Symphyotrichum boreale (Northern Bog Aster)

Plant Info
Also known as: Rush Aster
Genus:Symphyotrichum
Family:Asteraceae (Aster)
Life cycle:perennial
Origin:native
Habitat:part shade, sun; wet; fens, wet meadows, along shores, swamps, bogs, swales
Bloom season:July - October
Plant height:6 to 36 inches
Wetland Indicator Status:GP: OBL MW: OBL NCNE: OBL
MN county distribution (click map to enlarge):Minnesota county distribution map
National distribution (click map to enlarge):National distribution map

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Detailed Information

Flower: Flower shape: 7+petals Cluster type: panicle

[photo of flowers] Open, branching clusters of stalked flowers at the top of the stem and arising from the upper leaf axils with 1 to a few to many flowers per plant. Flowers are about 1 inch across with 20 to 50 narrow petals (ray flowers) and a yellow center disk that turns purplish with age. Ray color is white to pale blue or pinkish.

[photo of bracts (phyllaries)] The bracts (phyllaries) surrounding the base of the flower are in 4 or 5 layers, hairless except for a few minute hairs around the edge, very narrow, sharply pointed often with a spot of purple at the tip, and usually of varying lengths, with the outer phyllaries shorter than the inner and sometimes flaring a bit. Flower stalks are hairless or with lines of hairs, and with 1 to a few small leaf-like bracts below the flower.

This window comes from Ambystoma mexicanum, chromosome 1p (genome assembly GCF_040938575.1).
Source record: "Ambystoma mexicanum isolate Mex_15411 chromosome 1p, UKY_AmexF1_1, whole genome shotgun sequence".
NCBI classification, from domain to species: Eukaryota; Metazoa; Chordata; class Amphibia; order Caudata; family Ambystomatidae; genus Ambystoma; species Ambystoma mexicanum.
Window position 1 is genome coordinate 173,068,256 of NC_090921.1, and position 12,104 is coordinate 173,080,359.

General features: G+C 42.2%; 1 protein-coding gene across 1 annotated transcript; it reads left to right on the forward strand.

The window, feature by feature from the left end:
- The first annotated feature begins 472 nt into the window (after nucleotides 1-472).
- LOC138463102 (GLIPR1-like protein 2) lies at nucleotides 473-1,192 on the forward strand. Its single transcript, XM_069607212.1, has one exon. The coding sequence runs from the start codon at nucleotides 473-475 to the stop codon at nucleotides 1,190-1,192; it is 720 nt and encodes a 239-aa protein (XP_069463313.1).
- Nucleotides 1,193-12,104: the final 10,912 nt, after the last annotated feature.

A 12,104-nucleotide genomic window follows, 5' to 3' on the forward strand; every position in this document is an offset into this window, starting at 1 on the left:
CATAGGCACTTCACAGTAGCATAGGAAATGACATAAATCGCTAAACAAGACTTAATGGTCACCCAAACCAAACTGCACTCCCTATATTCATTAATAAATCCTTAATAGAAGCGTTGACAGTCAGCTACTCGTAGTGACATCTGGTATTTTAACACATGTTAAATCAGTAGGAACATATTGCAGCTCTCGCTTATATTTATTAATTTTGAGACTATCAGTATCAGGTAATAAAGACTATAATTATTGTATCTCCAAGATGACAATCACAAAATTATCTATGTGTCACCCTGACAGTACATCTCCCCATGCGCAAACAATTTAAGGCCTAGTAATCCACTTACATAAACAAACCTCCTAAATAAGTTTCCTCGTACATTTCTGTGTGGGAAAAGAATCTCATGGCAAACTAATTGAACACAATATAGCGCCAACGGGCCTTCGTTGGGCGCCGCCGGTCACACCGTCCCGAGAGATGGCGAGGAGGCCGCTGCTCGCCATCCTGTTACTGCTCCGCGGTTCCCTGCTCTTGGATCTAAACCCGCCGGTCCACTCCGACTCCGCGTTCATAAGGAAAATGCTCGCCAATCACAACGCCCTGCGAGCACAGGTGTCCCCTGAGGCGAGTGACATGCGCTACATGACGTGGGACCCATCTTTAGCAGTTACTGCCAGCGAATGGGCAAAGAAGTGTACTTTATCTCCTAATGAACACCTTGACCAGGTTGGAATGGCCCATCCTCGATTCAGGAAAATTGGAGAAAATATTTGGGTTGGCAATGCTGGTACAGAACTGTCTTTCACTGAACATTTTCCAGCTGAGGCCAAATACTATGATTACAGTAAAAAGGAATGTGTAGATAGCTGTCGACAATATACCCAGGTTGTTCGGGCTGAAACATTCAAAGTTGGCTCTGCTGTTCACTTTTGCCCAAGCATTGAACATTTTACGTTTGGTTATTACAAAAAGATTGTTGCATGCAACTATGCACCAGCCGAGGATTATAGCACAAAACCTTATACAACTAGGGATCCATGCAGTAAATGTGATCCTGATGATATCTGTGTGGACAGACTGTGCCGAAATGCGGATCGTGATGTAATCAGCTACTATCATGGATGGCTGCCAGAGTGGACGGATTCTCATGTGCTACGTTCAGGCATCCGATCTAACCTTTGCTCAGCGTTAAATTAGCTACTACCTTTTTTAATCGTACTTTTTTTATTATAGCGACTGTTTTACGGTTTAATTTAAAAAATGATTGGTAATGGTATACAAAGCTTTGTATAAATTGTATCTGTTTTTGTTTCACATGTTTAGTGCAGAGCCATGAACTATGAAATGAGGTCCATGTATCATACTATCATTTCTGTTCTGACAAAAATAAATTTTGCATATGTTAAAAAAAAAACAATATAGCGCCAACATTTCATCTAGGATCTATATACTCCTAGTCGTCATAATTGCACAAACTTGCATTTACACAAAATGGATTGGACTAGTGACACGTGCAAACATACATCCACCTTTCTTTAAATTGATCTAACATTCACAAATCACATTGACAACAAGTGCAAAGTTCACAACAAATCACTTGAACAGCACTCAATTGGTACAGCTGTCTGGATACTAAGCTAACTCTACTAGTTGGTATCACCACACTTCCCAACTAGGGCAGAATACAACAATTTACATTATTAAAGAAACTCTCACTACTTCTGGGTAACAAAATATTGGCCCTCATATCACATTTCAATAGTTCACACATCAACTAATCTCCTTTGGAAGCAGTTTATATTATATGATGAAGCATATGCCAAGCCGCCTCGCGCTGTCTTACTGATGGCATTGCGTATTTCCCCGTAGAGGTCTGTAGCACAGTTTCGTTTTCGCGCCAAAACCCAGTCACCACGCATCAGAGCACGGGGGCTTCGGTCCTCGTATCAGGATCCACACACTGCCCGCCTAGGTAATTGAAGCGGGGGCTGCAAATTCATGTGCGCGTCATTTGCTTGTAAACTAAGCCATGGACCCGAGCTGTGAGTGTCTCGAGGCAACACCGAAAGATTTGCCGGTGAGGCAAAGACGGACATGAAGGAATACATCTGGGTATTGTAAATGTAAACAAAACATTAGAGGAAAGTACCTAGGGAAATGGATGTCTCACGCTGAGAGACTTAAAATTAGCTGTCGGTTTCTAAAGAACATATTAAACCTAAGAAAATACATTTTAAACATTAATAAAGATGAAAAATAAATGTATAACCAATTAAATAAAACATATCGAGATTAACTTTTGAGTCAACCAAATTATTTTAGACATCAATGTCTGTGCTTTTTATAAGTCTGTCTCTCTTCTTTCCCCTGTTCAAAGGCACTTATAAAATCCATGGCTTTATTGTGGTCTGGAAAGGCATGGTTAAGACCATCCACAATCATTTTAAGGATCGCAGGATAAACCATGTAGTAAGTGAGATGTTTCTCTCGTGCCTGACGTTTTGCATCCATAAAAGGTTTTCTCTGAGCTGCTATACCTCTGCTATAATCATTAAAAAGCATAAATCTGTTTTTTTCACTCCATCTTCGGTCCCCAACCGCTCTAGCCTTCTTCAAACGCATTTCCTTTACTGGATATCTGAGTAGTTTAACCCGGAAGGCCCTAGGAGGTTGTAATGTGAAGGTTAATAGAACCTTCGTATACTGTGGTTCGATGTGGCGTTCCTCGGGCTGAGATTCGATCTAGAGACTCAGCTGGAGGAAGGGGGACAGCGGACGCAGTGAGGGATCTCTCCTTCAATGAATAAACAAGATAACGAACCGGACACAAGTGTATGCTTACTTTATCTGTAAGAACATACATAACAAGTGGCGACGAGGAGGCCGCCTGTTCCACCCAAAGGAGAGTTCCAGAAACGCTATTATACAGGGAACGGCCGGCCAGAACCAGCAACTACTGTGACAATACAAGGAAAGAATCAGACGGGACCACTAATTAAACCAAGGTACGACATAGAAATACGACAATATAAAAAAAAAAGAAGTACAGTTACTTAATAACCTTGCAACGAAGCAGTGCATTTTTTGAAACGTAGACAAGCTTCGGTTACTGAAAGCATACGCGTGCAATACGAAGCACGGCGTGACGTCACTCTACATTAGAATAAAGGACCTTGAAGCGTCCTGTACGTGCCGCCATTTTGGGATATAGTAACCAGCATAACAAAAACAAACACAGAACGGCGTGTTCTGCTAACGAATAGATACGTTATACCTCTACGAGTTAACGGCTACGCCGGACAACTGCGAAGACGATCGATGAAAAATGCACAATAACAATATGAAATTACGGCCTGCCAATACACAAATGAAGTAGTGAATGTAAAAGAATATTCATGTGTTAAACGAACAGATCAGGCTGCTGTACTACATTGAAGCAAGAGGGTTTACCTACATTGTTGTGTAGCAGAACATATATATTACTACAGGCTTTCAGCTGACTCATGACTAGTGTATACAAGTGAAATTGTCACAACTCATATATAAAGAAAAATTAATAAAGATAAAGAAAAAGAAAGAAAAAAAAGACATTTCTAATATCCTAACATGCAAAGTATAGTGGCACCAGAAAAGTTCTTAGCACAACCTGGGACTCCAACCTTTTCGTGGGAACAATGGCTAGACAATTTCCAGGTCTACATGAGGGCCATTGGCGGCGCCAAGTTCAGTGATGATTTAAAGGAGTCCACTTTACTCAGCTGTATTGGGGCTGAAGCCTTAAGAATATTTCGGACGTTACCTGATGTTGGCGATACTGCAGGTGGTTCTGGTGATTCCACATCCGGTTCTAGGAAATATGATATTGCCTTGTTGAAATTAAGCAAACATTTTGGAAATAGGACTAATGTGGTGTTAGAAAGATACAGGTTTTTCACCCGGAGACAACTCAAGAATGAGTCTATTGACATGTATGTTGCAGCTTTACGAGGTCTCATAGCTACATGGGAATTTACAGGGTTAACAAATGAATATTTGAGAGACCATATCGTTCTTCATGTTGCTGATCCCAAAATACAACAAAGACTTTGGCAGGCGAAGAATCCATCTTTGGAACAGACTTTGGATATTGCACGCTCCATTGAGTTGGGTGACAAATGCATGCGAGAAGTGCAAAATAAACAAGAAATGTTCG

Leaves and stems: Leaf attachment: alternate Leaf attachment: basal Leaf type: simple

[photo of leaves] Leaves are mostly ascending, lance-linear, 1 to 6 inches long, mostly less than ¼ inch wide, toothless or with a few small teeth, hairless except for sparse hairs on the midvein on the underside and minute hairs around the edge. Basal leaves are broader, more variable in shape, have winged, sheathing stalks, and wither away by flowering time along with the lower stem leaves. Mid and upper stem leaves are stalkless and nearly clasping.

[photo of stem with a line of hairs] Stems are single or multiple from the base, erect to ascending, green to reddish, unbranched except in the flowers, hairless in the lower plant with lines of short hairs on the mid and upper stem and into the flowering branches.

Fruit: Fruit type: seed with plume

Fruit is a dry seed with a tuft of white hair to carry it off in the wind.

Notes:

Found primarily in wetland habitats, Northern Bog Aster is often a pretty spindly plant. It most closely resembles Panicled Aster (Symphyotrichum lanceolatum), which has proportionately broader leaves up to ¾ inch wide, smaller flowers ¾ inch or less, found in more varied habitats, and is often rather robust with over 100 flowers.

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More photos

Photos by K. Chayka taken in Pine County. Photos courtesy Peter M. Dziuk taken at Seminary Fen, Scott County, and in Pine County.

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